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The Most Important Health Question You’ll Ever Ask


Too often people try to get healthy and then stop. Their great intentions to get in shape, eat better or develop a positive mindset are wonderful. But when it gets a little boring or inconvenient or there’s a slight obstacle to overcome, most people give up.

In fact, gyms across the country depend on this every year. Every January gym memberships go up as people set their New Year Resolution to get in shape. According to data published by Zen Planner, a provider of software solutions to gyms, on average gym memberships increase by 18% in January. But by February 80% of New Year’s resolutions fail and gym memberships drop in a predictable pattern. And it’s not just resolutions to workout that fail. It’s the same for all those folks who vow to eat healthy, lose weight or really to simply improve their life.

The reason why people fail at reaching their health goals—or really any goal in life—is because they approach it with the wrong mindset and they typically state their goals in ways that doom them to failure. If the goal is set very specifically, such as saying, “I’m going to work out at the gym five days a week” or “I’m going to lose 10 pounds,” you’re actually sabotaging your own chances of success.

The problem is that once that goal is achieved, such as losing the 10 pounds, most people don’t have anything else motivating them and they simply put the weight back on. Or when it becomes a little inconvenient, or a little difficult to reach the goal, like it always does, then people may take a day off, and a day off can turn into two days off and two days turn into a week, and then two months later they find themselves right back where they started. They feel guilty. They feel that they didn’t achieve what they wanted to and then heir self-critical, internal voice pops up and can heap on blame on top of self-doubt. People can experience guilt and shame and end up feeling worse about themselves.

Most people fail because they’re focusing on the wrong thing. They’re singularly intent on achieving a narrow goal instead of being singularly intent on creating a process that will allow them to achieve their goals whether it’s exercising, eating healthier, meditating or being diligent about taking their dietary supplements.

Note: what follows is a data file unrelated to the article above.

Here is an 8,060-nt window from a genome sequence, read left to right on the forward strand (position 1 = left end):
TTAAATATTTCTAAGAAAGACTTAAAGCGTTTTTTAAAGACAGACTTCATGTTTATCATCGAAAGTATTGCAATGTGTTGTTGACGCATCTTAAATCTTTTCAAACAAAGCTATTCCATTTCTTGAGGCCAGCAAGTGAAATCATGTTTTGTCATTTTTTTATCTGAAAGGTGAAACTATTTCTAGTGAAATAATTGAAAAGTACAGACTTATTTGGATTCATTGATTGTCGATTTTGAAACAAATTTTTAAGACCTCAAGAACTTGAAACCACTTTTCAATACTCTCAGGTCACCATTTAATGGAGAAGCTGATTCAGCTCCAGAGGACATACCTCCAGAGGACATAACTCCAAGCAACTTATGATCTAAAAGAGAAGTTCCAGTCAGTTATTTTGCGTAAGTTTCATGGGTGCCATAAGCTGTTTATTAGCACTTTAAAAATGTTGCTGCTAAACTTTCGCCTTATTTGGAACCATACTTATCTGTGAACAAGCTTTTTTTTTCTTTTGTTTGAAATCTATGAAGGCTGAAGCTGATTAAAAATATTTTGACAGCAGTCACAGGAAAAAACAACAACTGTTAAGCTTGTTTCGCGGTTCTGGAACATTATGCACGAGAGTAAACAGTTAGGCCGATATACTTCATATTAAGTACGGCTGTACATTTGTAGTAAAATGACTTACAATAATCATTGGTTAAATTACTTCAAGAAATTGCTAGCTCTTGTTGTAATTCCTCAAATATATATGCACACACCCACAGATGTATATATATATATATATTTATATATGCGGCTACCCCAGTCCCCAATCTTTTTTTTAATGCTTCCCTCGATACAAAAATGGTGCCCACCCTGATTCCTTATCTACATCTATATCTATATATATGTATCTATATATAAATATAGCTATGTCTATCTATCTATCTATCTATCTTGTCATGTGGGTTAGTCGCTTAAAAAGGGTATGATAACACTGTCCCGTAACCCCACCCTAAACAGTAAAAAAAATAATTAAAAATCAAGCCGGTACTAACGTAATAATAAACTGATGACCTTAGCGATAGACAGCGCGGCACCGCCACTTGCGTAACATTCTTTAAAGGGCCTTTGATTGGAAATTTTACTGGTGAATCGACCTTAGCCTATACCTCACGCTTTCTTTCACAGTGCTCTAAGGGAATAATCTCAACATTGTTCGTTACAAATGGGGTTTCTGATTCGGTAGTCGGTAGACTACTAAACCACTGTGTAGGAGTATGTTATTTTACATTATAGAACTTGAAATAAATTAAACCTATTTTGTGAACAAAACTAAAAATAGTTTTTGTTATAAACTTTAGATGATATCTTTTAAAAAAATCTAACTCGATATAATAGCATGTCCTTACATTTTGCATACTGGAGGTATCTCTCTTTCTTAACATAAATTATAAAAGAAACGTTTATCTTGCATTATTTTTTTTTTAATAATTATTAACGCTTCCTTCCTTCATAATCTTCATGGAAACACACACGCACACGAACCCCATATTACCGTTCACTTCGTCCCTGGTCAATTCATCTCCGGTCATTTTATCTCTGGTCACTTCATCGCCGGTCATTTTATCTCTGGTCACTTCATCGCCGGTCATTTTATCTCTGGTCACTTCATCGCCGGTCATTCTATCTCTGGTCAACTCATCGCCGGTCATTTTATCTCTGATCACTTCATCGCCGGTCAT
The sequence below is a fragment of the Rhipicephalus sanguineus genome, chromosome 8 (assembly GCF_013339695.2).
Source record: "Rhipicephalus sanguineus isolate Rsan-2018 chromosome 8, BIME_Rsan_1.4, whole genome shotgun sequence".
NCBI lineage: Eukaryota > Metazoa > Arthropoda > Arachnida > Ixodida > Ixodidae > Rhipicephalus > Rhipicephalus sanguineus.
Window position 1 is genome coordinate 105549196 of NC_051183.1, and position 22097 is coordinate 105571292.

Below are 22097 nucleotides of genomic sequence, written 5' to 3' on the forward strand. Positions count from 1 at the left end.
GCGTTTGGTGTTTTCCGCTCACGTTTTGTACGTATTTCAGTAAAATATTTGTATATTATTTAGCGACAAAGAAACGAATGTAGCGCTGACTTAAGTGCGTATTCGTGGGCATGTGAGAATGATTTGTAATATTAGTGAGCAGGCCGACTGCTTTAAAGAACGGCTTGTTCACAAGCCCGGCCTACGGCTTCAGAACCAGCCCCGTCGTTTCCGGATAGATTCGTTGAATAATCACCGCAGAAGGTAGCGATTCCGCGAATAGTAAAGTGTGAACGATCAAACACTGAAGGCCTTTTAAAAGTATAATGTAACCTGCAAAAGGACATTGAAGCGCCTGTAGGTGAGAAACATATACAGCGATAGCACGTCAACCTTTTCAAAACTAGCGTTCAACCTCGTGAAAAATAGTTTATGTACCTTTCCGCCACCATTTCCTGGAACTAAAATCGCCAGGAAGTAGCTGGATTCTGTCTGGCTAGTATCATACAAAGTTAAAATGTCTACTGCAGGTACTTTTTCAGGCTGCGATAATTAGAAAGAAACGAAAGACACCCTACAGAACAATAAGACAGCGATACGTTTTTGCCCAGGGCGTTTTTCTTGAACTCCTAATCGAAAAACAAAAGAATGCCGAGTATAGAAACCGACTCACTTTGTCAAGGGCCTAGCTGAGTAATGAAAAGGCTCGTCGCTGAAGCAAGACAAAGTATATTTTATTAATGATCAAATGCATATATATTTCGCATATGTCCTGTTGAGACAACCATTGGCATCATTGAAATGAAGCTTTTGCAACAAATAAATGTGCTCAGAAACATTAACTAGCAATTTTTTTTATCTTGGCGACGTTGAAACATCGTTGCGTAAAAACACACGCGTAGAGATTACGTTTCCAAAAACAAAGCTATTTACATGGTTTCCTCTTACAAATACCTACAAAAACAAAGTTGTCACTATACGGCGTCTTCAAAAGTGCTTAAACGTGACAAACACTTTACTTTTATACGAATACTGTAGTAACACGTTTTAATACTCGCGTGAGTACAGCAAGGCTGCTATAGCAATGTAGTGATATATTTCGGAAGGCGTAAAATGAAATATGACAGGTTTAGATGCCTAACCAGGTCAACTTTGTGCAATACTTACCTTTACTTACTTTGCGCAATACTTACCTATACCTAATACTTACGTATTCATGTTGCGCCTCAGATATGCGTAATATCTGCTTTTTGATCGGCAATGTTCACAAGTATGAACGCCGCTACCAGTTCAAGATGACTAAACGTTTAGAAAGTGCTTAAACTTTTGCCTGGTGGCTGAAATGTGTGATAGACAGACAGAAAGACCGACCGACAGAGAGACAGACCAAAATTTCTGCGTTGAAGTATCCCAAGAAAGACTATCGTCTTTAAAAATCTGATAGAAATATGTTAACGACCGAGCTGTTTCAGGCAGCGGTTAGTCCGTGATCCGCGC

The most important process is the process of learning. If your goal is simply to learn how to be healthy, and to learn what works for you and your life, then you’re on the right path. With this mindset, if you workout at the gym for a while and find out that it’s not a great fit, you simply chalk it up to learning, and can decide it’s time to try something different. With this mindset you avoid being self-critical, which is a sure way to fail. And you can ask yourself the questions, “What can I do now? What else can I do instead of working out at the gym?”

With this approach you’re not locked into a fixed way of thinking that if you stop working out at the gym, then there’s something wrong with you and there’s nothing else to do. Or if you go off your healthy eating that you’re doomed. You instead simply commit yourself to the process of learning how to eat healthier. Not only does that take all the pressure off, but it can make achieving all your goals more fun too. And if you’re taking a regimen of dietary supplements and sometimes having a difficult time remembering to take them, ask yourself, “What can I do to make it easier to take my supplements?”

Developing the health mindset is about learning the right questions to ask. Our minds are asking questions questions all day. What’s for breakfast? Is the traffic light green? And thousands more. It’s how we navigate our lives. But most of the time people aren’t asking questions consciously.

The questions we ask are the crucially important. Tony Robbins, most famous personal development coach in the world, teaches that our minds will always search for answers to questions we ask. If you’re asking yourself, “Why can’t I ever stick with my diet? Why do I always stop exercising?” Your mind is going to tell you a whole host of reasons and most of them frankly are just made up. Because the reality is, you know that you can achieve anything that you set your mind to, and I know you can too.

So try this instead. Every morning when you wake up, ask yourself this simple question, “How can I move my health forward today?” And just don’t ask it, you have to answer it. Don’t get out of bed until you answer that question. The answer can be simple and straightforward such as, “I’m going to take all my dietary supplements,” or “I’m going to eat a salad today,” or “I’m going to go for a brisk walk during lunch,” or “What can I do for exercise instead of going into the gym?” But you have to answer the question. When you do, you’ll find it much easier to reach your goals, and whole heckuva lot more fun too.

Health, or any goal you want to achieve, is the result of the cumulative actions you take every day. So ask yourself this one single question every morning. I do and you’ll find that like me, getting healthy has never been easier.

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Mullet, K. “80% of New Year’s resolutions fail by February—here’s how to keep yours.” Accessed June 1, 2018.

Sunderland, C. “New Year Dos and Don’ts for Fitness Business Owners.” Accessed June 1, 2018.

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